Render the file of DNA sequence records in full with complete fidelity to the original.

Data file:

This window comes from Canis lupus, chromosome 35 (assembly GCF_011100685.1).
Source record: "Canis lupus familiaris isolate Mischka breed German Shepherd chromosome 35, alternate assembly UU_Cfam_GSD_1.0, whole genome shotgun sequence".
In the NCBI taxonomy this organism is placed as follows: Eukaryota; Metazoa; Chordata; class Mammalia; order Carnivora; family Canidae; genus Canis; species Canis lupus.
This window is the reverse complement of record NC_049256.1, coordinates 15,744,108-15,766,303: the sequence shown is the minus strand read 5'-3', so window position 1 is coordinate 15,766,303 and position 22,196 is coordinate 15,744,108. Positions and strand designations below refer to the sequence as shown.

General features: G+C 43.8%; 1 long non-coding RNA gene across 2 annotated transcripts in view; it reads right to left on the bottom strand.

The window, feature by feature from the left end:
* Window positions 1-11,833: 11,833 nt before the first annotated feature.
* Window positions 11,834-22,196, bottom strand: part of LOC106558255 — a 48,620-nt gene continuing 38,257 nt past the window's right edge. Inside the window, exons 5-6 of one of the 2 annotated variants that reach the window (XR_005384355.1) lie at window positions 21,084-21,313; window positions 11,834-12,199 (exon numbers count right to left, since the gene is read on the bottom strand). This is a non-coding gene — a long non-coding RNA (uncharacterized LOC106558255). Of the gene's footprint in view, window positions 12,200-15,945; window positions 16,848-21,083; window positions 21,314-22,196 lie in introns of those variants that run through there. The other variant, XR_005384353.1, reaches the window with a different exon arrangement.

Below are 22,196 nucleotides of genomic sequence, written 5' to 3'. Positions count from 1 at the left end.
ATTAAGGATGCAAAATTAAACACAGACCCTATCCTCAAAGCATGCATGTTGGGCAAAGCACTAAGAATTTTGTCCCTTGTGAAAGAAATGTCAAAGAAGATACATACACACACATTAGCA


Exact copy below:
This window comes from Canis lupus, chromosome 35 (assembly GCF_011100685.1).
Source record: "Canis lupus familiaris isolate Mischka breed German Shepherd chromosome 35, alternate assembly UU_Cfam_GSD_1.0, whole genome shotgun sequence".
In the NCBI taxonomy this organism is placed as follows: Eukaryota; Metazoa; Chordata; class Mammalia; order Carnivora; family Canidae; genus Canis; species Canis lupus.
This window is the reverse complement of record NC_049256.1, coordinates 15,744,108-15,766,303: the sequence shown is the minus strand read 5'-3', so window position 1 is coordinate 15,766,303 and position 22,196 is coordinate 15,744,108. Positions and strand designations below refer to the sequence as shown.

General features: G+C 43.8%; 1 long non-coding RNA gene across 2 annotated transcripts in view; it reads right to left on the bottom strand.

The window, feature by feature from the left end:
* Window positions 1-11,833: 11,833 nt before the first annotated feature.
* Window positions 11,834-22,196, bottom strand: part of LOC106558255 — a 48,620-nt gene continuing 38,257 nt past the window's right edge. Inside the window, exons 5-6 of one of the 2 annotated variants that reach the window (XR_005384355.1) lie at window positions 21,084-21,313; window positions 11,834-12,199 (exon numbers count right to left, since the gene is read on the bottom strand). This is a non-coding gene — a long non-coding RNA (uncharacterized LOC106558255). Of the gene's footprint in view, window positions 12,200-15,945; window positions 16,848-21,083; window positions 21,314-22,196 lie in introns of those variants that run through there. The other variant, XR_005384353.1, reaches the window with a different exon arrangement.

Below are 22,196 nucleotides of genomic sequence, written 5' to 3'. Positions count from 1 at the left end.
ATTAAGGATGCAAAATTAAACACAGACCCTATCCTCAAAGCATGCATGTTGGGCAAAGCACTAAGAATTTTGTCCCTTGTGAAAGAAATGTCAAAGAAGATACATACACACACATTAGCA